Early award season watchers seem to be unable (or unwilling) to pick frontrunners in the animation race this year. But most of them have high hopes for a certain Belgian boy reporter and his dog Snowy.
A wise man once said that the greatest friend of truth is time. So, when it comes to predicting the Oscar race, it’s crazy to predict the top contenders in mid-October because time is definitely not on our side. We are still waiting to hear whether 16 or more movies get the green light from the Academy so that we can start cheering a five-title Best Animated Feature race. But there are certain facts that are clear to see, even if we’re more than four months away from the big event held at the Kodak Theatre.
First of all, at this point in the game, it seems highly unlikely that one of the animated titles is going to be nominated in the Best Picture race. Unlike years past where films such as Beauty and the Beast, WALL•E, Up and Toy Story 3 were considered contenders in that race, 2011 has failed to cast the spotlight on a movie that has been generally so well-received that it could give the live-action guys a run for their money.
Veteran journalist Steve Pond (Rolling Stone, Premiere), who covers the awards beat for online industry site The Wrap, puts it this way…
“I don’t think there’s a frontrunner. This is the most wide-open and confusing year I can remember!” he notes. “I guess we can blame Pixar for the confusion, because we’re used to them putting out a movie that instantly turns everybody else into also-rans, but Cars 2 just isn’t the slam-dunk that Toy Story 3, Up, WALL•E, Ratatouille or The Incredibles were.”
He also points out that since DreamWorks’ 2011 offerings are a sequel (Kung Fu Panda 2) and a spin-off title (Puss in Boots), the field is wide open for “something weird and inventive like Rango or an artier foreign contender.”
Thanks to the wonders of European and Asian animation, we never seem to have any shortcomings in that area. Among the titles getting heads up from critics and fans of esoteric movies, we have two excellent 2D-animated features, Tono Errando, Javier Mariscal and Fernando Trueba’s Chico & Rita and Jean-Loup Felicioli and Alain Gagnol’s A Cat in Paris (Une Vie de Chat), both of which have been picked up by GKids for U.S. distribution and Academy qualifying runs. From Japan, we also have two new Pokémon movies, Evengelion 2.0 and Trigun: Badlands Rumble to help add some Asian flavors to the mix. Also rating high with critics are Czech entry Alois Nebel (directed by Tomas Lunak) and Singapore’s artsy animated biopic Tatsumi (by Eric Khoo).
The first six months of 2011 also brought us an interesting mix of projects, that certainly brought in a wide array of visual styles and genres to the mix. From Kelly Asbury’s sweet Gnomeo & Juliet to Carlos Saldanha’s exuberant valentine to his hometown, Rio, and Gore Verbinski’s ILM collaboration, Rango, we certainly enjoyed an explosion in CG flavors. Add to that the reliable pleasures of Kung Fu Panda 2 and Cars 2 and the classic delights of Winnie the Pooh and you have a pretty respectable first part of the year.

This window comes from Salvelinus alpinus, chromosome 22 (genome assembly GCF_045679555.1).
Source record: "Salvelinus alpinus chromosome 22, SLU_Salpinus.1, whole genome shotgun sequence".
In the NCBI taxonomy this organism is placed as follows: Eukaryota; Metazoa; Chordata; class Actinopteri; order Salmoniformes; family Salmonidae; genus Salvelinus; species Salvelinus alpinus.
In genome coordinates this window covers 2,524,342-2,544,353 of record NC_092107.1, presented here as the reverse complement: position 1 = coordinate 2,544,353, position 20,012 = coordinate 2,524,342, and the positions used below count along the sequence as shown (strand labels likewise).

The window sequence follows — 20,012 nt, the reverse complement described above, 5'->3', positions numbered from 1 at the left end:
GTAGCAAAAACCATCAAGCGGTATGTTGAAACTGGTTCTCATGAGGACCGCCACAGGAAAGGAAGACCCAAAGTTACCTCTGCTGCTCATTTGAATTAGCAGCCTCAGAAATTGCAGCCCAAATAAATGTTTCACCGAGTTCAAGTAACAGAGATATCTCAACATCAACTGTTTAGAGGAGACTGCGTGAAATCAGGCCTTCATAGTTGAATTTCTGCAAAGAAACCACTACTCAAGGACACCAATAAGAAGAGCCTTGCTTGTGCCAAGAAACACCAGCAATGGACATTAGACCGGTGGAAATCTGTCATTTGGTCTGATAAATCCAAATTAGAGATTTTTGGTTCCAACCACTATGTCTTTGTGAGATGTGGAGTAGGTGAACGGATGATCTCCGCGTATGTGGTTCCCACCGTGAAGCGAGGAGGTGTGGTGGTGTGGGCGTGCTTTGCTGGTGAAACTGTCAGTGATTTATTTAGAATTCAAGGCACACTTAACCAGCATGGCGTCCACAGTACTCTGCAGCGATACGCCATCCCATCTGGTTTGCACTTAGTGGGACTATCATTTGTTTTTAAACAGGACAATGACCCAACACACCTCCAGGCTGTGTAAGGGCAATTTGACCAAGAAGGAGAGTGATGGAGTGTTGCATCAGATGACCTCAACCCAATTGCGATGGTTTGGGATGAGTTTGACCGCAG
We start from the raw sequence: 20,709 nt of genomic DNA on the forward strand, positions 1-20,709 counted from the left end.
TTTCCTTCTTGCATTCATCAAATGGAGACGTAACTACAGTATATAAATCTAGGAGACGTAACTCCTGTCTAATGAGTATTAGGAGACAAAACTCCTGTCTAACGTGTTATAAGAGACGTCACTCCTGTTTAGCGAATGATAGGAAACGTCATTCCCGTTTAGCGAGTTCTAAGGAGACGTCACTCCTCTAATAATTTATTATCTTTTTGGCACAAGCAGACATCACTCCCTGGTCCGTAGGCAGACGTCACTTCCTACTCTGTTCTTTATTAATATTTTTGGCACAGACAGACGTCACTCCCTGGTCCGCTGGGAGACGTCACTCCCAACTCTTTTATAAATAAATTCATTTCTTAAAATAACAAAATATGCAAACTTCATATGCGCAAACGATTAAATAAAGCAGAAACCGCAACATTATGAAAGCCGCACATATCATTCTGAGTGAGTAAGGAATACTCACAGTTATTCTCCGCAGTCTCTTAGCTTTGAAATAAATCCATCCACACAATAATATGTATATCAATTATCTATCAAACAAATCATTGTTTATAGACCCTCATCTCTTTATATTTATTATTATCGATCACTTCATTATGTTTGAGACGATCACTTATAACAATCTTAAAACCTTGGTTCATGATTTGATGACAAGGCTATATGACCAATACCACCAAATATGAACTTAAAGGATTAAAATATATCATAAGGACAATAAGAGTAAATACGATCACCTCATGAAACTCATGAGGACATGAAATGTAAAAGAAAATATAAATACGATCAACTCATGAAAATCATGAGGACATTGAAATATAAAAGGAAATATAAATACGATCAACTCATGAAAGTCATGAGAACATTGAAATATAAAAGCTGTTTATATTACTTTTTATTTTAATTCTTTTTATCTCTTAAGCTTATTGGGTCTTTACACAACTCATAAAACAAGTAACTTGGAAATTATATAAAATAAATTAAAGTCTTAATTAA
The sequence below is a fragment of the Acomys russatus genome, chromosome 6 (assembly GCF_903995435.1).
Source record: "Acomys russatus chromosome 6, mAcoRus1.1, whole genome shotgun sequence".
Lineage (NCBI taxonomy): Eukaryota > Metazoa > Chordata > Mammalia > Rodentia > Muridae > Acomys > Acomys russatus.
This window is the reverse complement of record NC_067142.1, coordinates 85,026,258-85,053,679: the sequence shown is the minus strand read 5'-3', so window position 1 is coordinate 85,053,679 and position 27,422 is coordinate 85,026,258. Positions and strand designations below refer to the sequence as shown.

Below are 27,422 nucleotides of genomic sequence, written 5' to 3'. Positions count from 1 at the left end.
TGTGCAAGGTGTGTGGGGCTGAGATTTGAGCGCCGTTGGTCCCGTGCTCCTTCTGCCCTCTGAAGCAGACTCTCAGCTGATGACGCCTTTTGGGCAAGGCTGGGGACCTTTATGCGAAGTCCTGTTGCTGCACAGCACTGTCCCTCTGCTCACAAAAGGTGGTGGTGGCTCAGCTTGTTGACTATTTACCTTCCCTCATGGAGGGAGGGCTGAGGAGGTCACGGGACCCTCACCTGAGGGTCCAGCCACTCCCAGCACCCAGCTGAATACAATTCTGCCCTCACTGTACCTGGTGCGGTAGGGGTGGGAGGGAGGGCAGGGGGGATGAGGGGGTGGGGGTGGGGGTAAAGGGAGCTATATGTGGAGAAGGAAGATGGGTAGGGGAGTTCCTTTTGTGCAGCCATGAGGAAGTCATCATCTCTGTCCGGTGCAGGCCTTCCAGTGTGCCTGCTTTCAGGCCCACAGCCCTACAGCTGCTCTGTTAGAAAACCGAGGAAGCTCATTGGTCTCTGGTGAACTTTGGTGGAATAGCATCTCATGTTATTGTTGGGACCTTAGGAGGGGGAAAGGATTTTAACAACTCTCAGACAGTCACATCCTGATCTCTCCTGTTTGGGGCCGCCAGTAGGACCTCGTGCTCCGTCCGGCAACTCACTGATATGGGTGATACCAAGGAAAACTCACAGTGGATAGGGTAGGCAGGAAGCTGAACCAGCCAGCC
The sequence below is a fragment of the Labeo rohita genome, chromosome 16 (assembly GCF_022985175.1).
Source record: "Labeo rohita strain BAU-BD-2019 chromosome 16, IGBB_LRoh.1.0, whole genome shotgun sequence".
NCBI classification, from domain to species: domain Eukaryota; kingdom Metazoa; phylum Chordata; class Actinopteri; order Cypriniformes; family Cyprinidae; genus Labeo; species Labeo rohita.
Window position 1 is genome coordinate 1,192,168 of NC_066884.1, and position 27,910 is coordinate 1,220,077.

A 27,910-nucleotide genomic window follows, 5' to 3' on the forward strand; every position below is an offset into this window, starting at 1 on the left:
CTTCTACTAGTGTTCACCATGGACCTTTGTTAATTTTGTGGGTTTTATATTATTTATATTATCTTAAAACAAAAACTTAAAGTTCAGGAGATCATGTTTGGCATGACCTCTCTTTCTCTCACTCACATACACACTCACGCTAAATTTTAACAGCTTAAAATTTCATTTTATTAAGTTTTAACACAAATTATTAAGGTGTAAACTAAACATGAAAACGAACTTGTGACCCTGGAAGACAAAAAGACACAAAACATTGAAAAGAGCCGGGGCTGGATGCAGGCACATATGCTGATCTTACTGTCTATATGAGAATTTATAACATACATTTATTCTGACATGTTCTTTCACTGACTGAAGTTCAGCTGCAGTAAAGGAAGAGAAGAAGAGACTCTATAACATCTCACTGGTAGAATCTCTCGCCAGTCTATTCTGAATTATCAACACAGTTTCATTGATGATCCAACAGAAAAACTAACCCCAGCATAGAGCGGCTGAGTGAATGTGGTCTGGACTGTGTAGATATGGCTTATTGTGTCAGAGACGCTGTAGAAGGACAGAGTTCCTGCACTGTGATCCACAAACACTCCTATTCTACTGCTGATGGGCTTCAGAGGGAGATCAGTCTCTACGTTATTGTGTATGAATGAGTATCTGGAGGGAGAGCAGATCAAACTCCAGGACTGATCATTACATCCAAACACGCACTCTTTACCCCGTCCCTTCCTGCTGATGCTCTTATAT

It’s the final quarter of the year that remains a big question mark in many Oscar fanatics’ minds. Will Puss in Boots’ considerable feline charms win over Academy members? Will Aardman’s more commercially minded, CG-animated Arthur Christmas move beyond the usual message of holiday cheer? Will Steven Spielberg’s The Adventures of Tintin shake purists’ prejudice against motion-capture technology and deliver beyond its expected action-adventure means? And what are we to make of the unbeatable singing and dancing (and rapping?) penguins of Happy Feet 2 and the box-office menace of Alvin and the Chipmunks: Chipwrecked? Is it fair to undervalue Sony’s The Smurfs just because they mix with live-action types and they were the mighty champions of the global box office this summer? Isn’t that exactly what Gargamel would like us to do?
We hit up Animag’s old friend, author and film historian Leonard Maltin for some clarity.
“This is the first year I haven’t been able to muster enough enthusiasm for a Pixar feature,” he tells us. “But of course, it was a huge success. More to the point, I don’t think the Academy is likely to ignore a Pixar movie in the Oscar race!”
You can always rely on Maltin to give us his honest take on certain titles.
“I’m a contrary voice on some other movies this year,” he admits. “I think Mars Needs Moms got a bad rap. I’m not a fan of Zemeckis’ motion-capture films, on the whole, but I thought this one was fun. It was aimed at kids, not at tweens, and no one seemed to make that distinction.” Maltin also wasn’t one of the reviewers who jumped on the Rango celebration bandwagon. “I got tired of Rango after 15 or 20 minutes,” he says. “I found it indulgent in terms of story, and pointless in terms of CG detail of genuinely ugly creatures who populated the cast. Not my idea of fun.”
What most observers seem to agree on is that Spielberg’s Tintin is the one movie that nobody can ignore this holiday season. After receiving mostly positive reviews in Europe, this beautifully mounted adaptation of Hergé’s popular comic-book series is ready to captivate American ticket-buyers as well. Maltin says he has even avoided the film’s trailers because he wants to experience of seeing it “cold.” “If it’s the film many people hope it is, it could blow everything else out of the water.”
Pond is on the same page.
“If the branch accepts The Adventures of Tintin as animation, and if it’s as good as the reviews out of Europe suggest, we may have a frontrunner after all.” Maybe, despite what DreamWorks’ toon titan Jeffrey Katzenberg said earlier on this year, the 2011 movies don’t “suck” after all. Maybe we just need to adjust our 3-D glasses.